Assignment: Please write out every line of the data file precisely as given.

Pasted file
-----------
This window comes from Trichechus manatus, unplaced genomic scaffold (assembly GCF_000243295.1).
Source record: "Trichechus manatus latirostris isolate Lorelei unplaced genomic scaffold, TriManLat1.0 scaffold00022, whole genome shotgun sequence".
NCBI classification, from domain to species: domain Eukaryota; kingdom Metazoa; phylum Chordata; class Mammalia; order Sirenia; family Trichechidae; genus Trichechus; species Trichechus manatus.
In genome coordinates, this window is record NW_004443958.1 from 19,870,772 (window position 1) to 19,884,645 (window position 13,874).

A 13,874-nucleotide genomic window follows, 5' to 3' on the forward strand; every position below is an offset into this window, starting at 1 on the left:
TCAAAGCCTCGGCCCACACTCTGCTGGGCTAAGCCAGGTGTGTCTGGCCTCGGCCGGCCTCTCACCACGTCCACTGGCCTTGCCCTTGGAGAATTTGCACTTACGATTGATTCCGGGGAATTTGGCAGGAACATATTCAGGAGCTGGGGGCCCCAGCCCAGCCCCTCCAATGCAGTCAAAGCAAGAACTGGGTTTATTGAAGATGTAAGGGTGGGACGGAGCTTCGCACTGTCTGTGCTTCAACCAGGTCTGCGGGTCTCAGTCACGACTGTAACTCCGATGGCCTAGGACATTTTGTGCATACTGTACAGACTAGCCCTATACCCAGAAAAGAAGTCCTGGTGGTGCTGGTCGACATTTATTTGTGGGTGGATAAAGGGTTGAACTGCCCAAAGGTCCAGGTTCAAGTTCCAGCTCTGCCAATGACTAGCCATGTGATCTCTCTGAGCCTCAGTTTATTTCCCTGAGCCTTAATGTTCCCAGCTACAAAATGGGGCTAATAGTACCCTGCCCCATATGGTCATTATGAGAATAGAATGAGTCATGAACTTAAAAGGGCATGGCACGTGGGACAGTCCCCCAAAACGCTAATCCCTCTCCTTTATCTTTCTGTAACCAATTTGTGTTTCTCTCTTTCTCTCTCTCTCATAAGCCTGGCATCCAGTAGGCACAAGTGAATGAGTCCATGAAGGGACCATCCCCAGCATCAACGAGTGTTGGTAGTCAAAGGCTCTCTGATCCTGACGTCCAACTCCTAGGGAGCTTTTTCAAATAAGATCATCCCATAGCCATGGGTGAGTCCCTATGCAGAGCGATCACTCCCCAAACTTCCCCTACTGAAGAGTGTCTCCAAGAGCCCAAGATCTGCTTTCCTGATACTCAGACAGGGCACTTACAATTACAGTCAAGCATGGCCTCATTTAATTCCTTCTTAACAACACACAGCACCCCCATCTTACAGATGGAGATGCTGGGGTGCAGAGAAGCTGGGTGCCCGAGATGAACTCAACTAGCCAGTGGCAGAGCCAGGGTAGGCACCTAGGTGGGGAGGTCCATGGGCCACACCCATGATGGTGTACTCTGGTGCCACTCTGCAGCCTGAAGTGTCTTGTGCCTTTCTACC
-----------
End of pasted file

This window comes from Trichechus manatus, unplaced genomic scaffold (assembly GCF_000243295.1).
Source record: "Trichechus manatus latirostris isolate Lorelei unplaced genomic scaffold, TriManLat1.0 scaffold00022, whole genome shotgun sequence".
NCBI classification, from domain to species: domain Eukaryota; kingdom Metazoa; phylum Chordata; class Mammalia; order Sirenia; family Trichechidae; genus Trichechus; species Trichechus manatus.
In genome coordinates, this window is record NW_004443958.1 from 19,870,772 (window position 1) to 19,884,645 (window position 13,874).

A 13,874-nucleotide genomic window follows, 5' to 3' on the forward strand; every position below is an offset into this window, starting at 1 on the left:
TCAAAGCCTCGGCCCACACTCTGCTGGGCTAAGCCAGGTGTGTCTGGCCTCGGCCGGCCTCTCACCACGTCCACTGGCCTTGCCCTTGGAGAATTTGCACTTACGATTGATTCCGGGGAATTTGGCAGGAACATATTCAGGAGCTGGGGGCCCCAGCCCAGCCCCTCCAATGCAGTCAAAGCAAGAACTGGGTTTATTGAAGATGTAAGGGTGGGACGGAGCTTCGCACTGTCTGTGCTTCAACCAGGTCTGCGGGTCTCAGTCACGACTGTAACTCCGATGGCCTAGGACATTTTGTGCATACTGTACAGACTAGCCCTATACCCAGAAAAGAAGTCCTGGTGGTGCTGGTCGACATTTATTTGTGGGTGGATAAAGGGTTGAACTGCCCAAAGGTCCAGGTTCAAGTTCCAGCTCTGCCAATGACTAGCCATGTGATCTCTCTGAGCCTCAGTTTATTTCCCTGAGCCTTAATGTTCCCAGCTACAAAATGGGGCTAATAGTACCCTGCCCCATATGGTCATTATGAGAATAGAATGAGTCATGAACTTAAAAGGGCATGGCACGTGGGACAGTCCCCCAAAACGCTAATCCCTCTCCTTTATCTTTCTGTAACCAATTTGTGTTTCTCTCTTTCTCTCTCTCTCATAAGCCTGGCATCCAGTAGGCACAAGTGAATGAGTCCATGAAGGGACCATCCCCAGCATCAACGAGTGTTGGTAGTCAAAGGCTCTCTGATCCTGACGTCCAACTCCTAGGGAGCTTTTTCAAATAAGATCATCCCATAGCCATGGGTGAGTCCCTATGCAGAGCGATCACTCCCCAAACTTCCCCTACTGAAGAGTGTCTCCAAGAGCCCAAGATCTGCTTTCCTGATACTCAGACAGGGCACTTACAATTACAGTCAAGCATGGCCTCATTTAATTCCTTCTTAACAACACACAGCACCCCCATCTTACAGATGGAGATGCTGGGGTGCAGAGAAGCTGGGTGCCCGAGATGAACTCAACTAGCCAGTGGCAGAGCCAGGGTAGGCACCTAGGTGGGGAGGTCCATGGGCCACACCCATGATGGTGTACTCTGGTGCCACTCTGCAGCCTGAAGTGTCTTGTGCCTTTCTACC